Before he arrived in Hollywood to leave his indelible (and inimitable) mark on timeless comedies like Trouble in Paradise and The Shop Around the Corner, Ernst Lubitsch created an expansive body of work in Germany that proved to be as varied in its tone as it was sophisticated in its measure of man and woman.
This set collects six recently restored works from the silent phase of Lubitsch's career, and casts new light on the director both as a fully-formed comic master, and as a virtuoso of cinematographic technique.
Ich Möchte Kein Mann Sein (1918)
One of the first collaborations between Lubitsch and the exuberant Ossi Oswalda, Ich möchte kein Mann sein [I Wouldn't Like to Be a Man] is a concise sketch of society life in three acts. When Ossi's uncle goes away on a business trip, a new guardian steps in to tame the distractable niece.
But Ossi finds a way out of the house and into a grand ball... by way of a brazen cross-dressing scheme - and triggers what is perhaps Lubitsch's most twisted finale.
Die Puppe (1919)
"Four amusing acts from a toy-chest" - so reads the opening title of the comic masterpiece Die Puppe. [The Doll.] adapted by Lubitsch and co-scenarist Hanns Kräly from a libretto by A. M. Wilner (based in turn on a tale from E. T. A. Hoffmann).
Ossi Oswalda stars in a double-role as both the mischievous daughter, and automatonic creation, of a wildly coiffed "dollmaker". When a wealthy baron decides the time has come for his prudish nephew to take a wife, an uproariously ribald plot unwinds into what is perhaps the world's first-ever sex-doll comedy.
Die Austernprinzessin (1919)
As Die Austernprinzessin. [The Oyster Princess.], Ossi Oswalda makes another turn as a plutocrat's rambunctious daughter - now the heiress of a global oyster empire, devoting her wiles once again to the service of manipulation.
A comic high-point in the master's oeuvre, Die Austernprinzessin. showcases the trademarks of the "Lubitsch Touch" and its ten-fingered dexterity, resulting in a film that is simultaneously clever, concise, and risqué.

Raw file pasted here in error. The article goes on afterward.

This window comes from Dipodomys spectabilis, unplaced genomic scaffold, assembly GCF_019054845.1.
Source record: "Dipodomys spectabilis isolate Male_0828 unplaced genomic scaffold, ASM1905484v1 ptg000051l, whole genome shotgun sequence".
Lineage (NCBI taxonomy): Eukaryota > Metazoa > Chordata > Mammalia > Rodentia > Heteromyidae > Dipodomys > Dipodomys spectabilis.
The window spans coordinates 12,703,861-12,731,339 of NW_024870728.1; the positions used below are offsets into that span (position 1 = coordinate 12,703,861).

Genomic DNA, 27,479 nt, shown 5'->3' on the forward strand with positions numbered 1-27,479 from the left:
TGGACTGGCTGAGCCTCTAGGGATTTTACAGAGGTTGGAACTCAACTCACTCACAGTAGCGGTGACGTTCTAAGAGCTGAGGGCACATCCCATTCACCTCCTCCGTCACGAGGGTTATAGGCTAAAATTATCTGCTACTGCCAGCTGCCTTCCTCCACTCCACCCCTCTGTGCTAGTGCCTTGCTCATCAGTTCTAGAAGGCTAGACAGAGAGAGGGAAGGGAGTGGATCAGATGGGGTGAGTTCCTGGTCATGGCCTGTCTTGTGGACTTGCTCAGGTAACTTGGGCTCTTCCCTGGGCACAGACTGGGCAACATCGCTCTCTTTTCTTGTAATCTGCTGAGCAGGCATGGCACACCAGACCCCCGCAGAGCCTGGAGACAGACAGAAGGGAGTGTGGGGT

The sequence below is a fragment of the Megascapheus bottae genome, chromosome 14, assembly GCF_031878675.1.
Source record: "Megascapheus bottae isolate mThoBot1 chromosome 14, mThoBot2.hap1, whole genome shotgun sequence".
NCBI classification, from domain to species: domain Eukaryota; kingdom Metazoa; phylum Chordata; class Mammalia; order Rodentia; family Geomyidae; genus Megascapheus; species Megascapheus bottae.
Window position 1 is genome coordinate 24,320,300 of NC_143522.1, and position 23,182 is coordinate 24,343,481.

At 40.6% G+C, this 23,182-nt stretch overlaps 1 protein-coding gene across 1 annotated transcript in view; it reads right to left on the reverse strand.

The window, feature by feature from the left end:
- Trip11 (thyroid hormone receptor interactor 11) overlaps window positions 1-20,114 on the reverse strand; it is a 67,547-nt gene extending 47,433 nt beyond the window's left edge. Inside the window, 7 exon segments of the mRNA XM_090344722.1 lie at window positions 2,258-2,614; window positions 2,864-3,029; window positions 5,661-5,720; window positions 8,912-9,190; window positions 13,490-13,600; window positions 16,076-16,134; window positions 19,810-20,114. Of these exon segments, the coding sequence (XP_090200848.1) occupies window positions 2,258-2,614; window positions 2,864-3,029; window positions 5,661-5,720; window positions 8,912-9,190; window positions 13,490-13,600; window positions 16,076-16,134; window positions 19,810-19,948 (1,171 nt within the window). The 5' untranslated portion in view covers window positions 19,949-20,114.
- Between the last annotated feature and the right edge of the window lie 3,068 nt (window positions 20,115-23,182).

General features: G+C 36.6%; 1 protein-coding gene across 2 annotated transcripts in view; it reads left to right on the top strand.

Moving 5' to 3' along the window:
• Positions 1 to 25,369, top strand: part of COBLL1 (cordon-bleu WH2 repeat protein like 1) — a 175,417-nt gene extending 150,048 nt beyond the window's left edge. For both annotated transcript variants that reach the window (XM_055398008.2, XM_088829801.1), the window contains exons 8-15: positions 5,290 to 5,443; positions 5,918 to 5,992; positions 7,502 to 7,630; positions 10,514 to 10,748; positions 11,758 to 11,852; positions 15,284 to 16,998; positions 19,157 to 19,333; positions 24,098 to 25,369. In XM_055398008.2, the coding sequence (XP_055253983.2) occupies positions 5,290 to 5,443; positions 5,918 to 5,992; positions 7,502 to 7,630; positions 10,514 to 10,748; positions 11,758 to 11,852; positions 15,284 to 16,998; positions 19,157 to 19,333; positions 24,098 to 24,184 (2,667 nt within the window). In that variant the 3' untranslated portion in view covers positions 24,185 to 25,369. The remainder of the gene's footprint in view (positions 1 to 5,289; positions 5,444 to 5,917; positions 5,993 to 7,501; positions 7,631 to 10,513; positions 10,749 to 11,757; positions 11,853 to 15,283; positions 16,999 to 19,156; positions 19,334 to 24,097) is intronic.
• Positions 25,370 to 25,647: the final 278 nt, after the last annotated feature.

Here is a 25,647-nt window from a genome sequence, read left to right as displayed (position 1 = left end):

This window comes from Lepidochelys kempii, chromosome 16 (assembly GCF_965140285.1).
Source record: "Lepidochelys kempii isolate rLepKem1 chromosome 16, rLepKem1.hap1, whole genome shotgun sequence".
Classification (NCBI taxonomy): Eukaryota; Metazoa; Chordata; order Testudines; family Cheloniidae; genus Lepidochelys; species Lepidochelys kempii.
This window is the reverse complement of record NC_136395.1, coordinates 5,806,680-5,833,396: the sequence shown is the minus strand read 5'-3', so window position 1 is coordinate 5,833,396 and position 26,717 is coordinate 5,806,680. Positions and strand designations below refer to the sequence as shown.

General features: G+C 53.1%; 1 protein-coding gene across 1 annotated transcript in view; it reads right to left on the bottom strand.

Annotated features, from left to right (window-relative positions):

By turns melodramatic and grotesquely comic, Sumurun brings together performances by star-players Paul Wegener (Der Golem.), Pola Negri, Harry Liedtke, and Ernst Lubitsch himself (in the role of an ultra-pathetic hunchbacked minstrel) for this ensemble tale pulled from the milieu of The Arabian Nights. Featuring hundreds of extras milling through open-air set-pieces and dusky harem-chambers alike, Sumurun demonstrates Lubitsch's ability to transfigure rote romance into vibrant pageant.
Anna Boleyn (1920)
Emil Jannings plays King Henry VIII in the story of Anne Boleyn's movement from the outskirts of the court, to the royal boudoir, and off to the chopping-block.
Suffused with an atmosphere of entrapment that would not be out of place in later films by Fritz Lang, and prefiguring the stately contretemps in John Ford's Mary of Scotland, Anna Boleyn proceeds with a deathward momentum unique in Lubitsch's oeuvre.
Die Bergkatze (1921)
Set in one of Lubitsch's hallmark mythical kingdoms, Die Bergkatze [The Mountain-Lion / The Wildcat] finds Lubitsch in exuberantly expressionistic mode, employing a host of optical masks to create perhaps the most visually audacious comic spectacle of his career.
Pola Negri plays the daughter of a band of thieves; seduction of army commander (and audience) ensues. Lubitsch's personal favourite work of all his German films, Die Bergkatze represents a peak in both Lubitsch's silent oeuvre and the silent cinema as a whole.
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